I personally have not read that, but I wouldn't be surprised by that fact. I think with these NBME problems though, if you can get the answer within one "step" that should be your choice. Here you can just go Squamous Cell Carcinoma with a direct action on serum calcium levels (via PTHrP). Thyroid requires a few more steps, (assuming your statement is true) so in the eyes of NBME, it ain't gonna be the right choice. Always follow the "KISS" logic!
Because you'll see some blast cells in a leukemoid reaction. It won't be 0%.
Also, don't get confused with 0% Basophils. Basophils are seen in CML but not in Leukemoid reactions. I just went with LAP because they pointed it out in the lab values. Had that not been there, I would have chosen "0% basophils"
I was thinking that "Diffuse fibrosis" was trying to point to IgG4 Riedel Thyroiditis rather than Hashimoto's.
LOL. Achey Granpa Meynert. I'm gonna steal this from you.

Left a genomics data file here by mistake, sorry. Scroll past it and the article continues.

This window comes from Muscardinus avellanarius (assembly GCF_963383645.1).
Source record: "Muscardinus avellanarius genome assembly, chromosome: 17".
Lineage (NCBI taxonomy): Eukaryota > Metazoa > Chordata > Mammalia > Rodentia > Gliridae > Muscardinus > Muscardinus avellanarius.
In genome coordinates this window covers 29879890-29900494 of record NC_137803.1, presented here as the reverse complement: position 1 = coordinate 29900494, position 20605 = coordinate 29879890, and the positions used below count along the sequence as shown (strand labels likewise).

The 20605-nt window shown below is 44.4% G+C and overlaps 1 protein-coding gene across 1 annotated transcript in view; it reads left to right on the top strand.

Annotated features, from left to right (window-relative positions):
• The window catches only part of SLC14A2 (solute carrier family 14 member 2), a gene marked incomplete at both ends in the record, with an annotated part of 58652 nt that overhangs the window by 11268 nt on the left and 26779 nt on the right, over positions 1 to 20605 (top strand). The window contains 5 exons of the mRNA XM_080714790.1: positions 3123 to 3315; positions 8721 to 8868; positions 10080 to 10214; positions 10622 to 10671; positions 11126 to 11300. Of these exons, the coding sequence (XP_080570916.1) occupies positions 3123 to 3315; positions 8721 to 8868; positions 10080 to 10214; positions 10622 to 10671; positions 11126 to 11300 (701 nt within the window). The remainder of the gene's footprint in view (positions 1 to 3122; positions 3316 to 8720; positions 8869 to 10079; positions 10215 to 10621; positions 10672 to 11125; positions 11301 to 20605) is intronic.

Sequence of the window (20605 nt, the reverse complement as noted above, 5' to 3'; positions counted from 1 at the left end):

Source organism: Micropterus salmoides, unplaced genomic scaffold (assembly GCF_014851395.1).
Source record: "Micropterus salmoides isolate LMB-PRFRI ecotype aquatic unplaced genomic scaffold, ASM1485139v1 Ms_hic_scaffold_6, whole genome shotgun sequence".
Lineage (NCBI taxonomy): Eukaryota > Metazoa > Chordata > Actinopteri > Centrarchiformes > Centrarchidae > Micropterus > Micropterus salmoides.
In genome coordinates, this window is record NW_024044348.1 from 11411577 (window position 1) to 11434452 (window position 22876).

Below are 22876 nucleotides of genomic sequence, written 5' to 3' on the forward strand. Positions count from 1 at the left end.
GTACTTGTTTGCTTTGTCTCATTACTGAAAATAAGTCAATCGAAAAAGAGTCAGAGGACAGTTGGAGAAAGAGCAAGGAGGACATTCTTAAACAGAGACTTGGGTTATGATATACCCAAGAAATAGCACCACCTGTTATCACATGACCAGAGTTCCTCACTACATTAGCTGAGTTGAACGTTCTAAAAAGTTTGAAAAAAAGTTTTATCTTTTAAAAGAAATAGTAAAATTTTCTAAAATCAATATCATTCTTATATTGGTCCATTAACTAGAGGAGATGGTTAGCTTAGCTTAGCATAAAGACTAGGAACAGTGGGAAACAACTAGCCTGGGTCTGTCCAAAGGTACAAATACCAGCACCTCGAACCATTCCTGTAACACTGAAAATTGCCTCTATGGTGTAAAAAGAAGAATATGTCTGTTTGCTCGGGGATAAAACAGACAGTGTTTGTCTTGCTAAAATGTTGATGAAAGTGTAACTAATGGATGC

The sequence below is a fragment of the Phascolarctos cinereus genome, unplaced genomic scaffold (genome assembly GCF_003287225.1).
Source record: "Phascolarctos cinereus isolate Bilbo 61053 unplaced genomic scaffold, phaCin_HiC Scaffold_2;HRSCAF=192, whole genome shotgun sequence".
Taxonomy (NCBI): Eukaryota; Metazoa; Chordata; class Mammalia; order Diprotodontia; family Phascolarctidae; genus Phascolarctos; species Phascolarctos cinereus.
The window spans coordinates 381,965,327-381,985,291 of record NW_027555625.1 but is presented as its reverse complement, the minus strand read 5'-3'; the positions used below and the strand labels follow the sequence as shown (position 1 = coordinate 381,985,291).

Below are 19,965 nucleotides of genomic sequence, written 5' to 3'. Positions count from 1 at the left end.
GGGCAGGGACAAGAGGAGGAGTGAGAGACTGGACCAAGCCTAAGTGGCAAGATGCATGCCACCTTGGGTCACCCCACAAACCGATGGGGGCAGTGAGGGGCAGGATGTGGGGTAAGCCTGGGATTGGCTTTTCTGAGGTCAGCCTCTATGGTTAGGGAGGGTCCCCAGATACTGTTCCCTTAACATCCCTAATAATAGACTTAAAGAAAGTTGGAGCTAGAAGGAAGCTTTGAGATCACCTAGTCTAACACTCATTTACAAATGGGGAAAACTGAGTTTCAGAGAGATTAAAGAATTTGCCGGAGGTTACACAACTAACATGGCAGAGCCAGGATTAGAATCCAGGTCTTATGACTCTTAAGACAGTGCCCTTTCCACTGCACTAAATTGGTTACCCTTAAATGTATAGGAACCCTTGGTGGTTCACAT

This is amazing. thank you
This is amazing. thank you
Also, the nice little puppet show from sketchy for those visual learners like me.
FA 2019 does mention it P 149
"Lyme Disease caused by Borrelia Burgdorferi, which is transmitted by the ixodes deer tick (also vector for Anaplasma spp. and protozoa babesia)."
FA 2019, Pg 146
I also chose Gemfibrozil too because its the best TG lowering drug listed but I can see where there might be some red flags for this drug in the way they asked the question... 40 year old obese woman with some upper abdominal pain ..... HELLO GALL STONES which is a common adverse outcome of Fibrates.
Well I didn't wanna give a fat, forty, female, that smokes a fibrate. So a statin, for me, was the best next option.
Used same reasoning to choose statins. Fibrates are the main drug of choice for hypertriglyceridemia but given her symptoms, statins made more sense. Why do they do this to us...
what a tricky question! there are multiple factors should be taken in consideration.. she has triglyceridemia which put her in risk of pancreatitis, and most importantly atherosclerotic disease, and all of that would outweigh the risk of giving her gallstone.